A Day of Lust and Love

A time for union and cheer, Valentine’s Day is a day set aside for lovers and friends to show their love and appreciation for each other in unique and romantic ways, but the origins of this celebration may not be as pretty as many are lead to believe.

The “Roman” in “Romance”

The true origin of the celebration has yet to be determined, but many signs point to Rome. Between the days of February 13 and 15,  the festival of Lupercalia was held, where the agricultural god Faunus and the alleged founders of Rome, Romulus and Remus were celebrated. Romans would participate in a peculiar method of selecting mates. Women would line up brazenly and willfully to be struck by drunken men – it was believed that being hit would allow a woman to become fertile. Men would also draw the names of women to accompany them for the duration of the festival. If the “couple” seemed a good match, they would tend to stick together, but otherwise, the two would separate.

The day’s namesake has a similarly dark origin, some historians believing that the name originates from two women, both of which held the surname Valentine, who were executed by Emperor Claudius II on the fourteenth of February. A third Valentine, St. Valentine himself, is theorized to have been caught performing marriages for young couples at a time Claudius has legalized the act. Another theory concerning St. Valentine suggests that he helped Christians escape Rome, and a letter written to an imprisoned lover signed “Your Valentine” was intercepted, which is thought to have become a custom to sign at the end of love letters. The martyrdom of the three was later honored in the celebration that became St. Valentine’s Day at the hands of the Catholic Church.

Other claims to the celebration becoming more “mainstream” can be traced back to an attempt by the Church under the leadership of Pope Gelasius I to offset the pagan rituals of Lupercalia.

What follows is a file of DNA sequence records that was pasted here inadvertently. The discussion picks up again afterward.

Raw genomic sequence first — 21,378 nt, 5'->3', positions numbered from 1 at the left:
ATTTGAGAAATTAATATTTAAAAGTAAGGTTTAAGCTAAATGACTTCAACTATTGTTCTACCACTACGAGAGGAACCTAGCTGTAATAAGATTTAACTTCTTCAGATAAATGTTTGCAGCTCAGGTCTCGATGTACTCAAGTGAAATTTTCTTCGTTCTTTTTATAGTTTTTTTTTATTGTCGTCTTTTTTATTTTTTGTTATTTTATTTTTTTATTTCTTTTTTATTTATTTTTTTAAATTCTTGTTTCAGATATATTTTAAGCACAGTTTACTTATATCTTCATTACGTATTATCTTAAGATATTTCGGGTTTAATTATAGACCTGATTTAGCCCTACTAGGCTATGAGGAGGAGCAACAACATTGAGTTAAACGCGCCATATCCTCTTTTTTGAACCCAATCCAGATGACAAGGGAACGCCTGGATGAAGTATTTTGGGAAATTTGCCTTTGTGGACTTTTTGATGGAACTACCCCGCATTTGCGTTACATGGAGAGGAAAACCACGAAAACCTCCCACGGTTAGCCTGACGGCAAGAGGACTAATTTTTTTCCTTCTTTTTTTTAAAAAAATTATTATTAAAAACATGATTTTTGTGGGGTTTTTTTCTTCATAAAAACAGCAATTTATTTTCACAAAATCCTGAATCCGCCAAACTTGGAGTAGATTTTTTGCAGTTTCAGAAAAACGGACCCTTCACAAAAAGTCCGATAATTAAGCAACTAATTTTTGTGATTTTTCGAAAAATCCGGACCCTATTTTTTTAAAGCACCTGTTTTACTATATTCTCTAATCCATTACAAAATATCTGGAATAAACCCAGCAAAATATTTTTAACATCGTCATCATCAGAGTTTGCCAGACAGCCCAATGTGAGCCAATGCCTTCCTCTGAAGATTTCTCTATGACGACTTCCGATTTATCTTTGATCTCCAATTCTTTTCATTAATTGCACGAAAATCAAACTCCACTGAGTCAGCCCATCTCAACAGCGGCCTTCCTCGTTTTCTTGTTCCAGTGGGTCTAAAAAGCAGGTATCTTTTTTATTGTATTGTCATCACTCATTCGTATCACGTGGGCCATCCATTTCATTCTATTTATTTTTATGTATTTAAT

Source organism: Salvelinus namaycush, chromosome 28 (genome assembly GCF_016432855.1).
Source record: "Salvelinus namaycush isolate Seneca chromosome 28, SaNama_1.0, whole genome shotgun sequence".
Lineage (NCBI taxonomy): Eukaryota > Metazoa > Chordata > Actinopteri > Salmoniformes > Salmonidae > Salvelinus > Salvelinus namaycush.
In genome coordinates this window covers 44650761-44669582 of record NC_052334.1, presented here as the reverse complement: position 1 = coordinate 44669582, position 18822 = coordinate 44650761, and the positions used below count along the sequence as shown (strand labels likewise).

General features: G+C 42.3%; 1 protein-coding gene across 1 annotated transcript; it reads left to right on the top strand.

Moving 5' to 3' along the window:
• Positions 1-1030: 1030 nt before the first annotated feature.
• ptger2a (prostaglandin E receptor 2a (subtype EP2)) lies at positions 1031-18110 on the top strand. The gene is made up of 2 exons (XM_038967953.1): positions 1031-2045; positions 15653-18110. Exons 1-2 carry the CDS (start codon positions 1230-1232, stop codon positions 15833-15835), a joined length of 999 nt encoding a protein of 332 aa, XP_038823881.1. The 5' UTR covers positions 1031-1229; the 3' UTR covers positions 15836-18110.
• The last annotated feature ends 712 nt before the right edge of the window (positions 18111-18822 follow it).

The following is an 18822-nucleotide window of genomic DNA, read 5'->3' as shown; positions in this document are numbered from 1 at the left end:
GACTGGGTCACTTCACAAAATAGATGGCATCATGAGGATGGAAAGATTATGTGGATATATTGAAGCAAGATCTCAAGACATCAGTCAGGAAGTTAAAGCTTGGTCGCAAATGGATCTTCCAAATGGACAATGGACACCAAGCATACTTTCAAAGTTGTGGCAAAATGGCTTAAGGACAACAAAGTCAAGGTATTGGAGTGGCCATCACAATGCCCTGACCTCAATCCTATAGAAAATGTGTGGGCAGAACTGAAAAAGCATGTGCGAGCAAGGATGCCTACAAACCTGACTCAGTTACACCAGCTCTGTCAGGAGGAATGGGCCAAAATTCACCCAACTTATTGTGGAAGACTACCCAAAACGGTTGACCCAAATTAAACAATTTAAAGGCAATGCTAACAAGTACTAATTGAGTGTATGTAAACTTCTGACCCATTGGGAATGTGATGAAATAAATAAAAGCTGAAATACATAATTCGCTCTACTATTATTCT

Popularization and Commercialization

The celebration of St. Valentine’s day, while it grew in popularity once implemented by the Church, did not see true expansion until the days of Shakespeare.. The literary mastermind romanticized the day further by incorporating in to a number of their works, perhaps most notably Shakespeare’s A Midsummer Night’s Dream and Hamlet. Popularity would soar throughout Britain and much of Europe, with the writing of cards becoming even more of a commonplace tradition for the holiday.

Around the Seventeenth and Eighteenth Centuries that the celebration would begin to morph into its modern incarnation. The exchange of cards has been popular for quite some time, and numerous methods of revealing romantic affection had taken root, but for many of the wealthy, something more was desired. With their money, class, and culture, the financially superior would take matters into their own hands, creating their own way of celebrating Valentine’s Day. It became tradition to exchange gifts of extreme monetary value to those seen as “Valentines”, and compliments of rhyme and verse rose similarly in popularity. The purchasing of expensive gifts would eventually lead to the traditions known today.

Americanization

Like many things of European origin, St. Valentine’s Day eventually found its way to the United States, and the nation’s growing consumer culture may be to blame for it becoming so mainstream. A newspaper in the 1840s known as The Public Ledger published an article stating that it was important that Americans needed “more soul-play and less head-work” and more opportunities which would allot an abandonment of feeling. This would lead to the word “valentine” to evolve from a symbol of feeling to a symbol of materialism and item exchange.

Over the next few decades, companies would begin to market Valentine’s paraphernalia, introducing and popularizing the chocolates, jewelry, and florals  known so well today.

In the Name of Love

Valentine’s Day may have a murky past of lust, tyranny, and greed, but what has been the heart of the celebration since its initialization  remains. Love is thought by some to be a force with the power to overcome any obstacle, and the tainted history of this yearly celebration is no exception.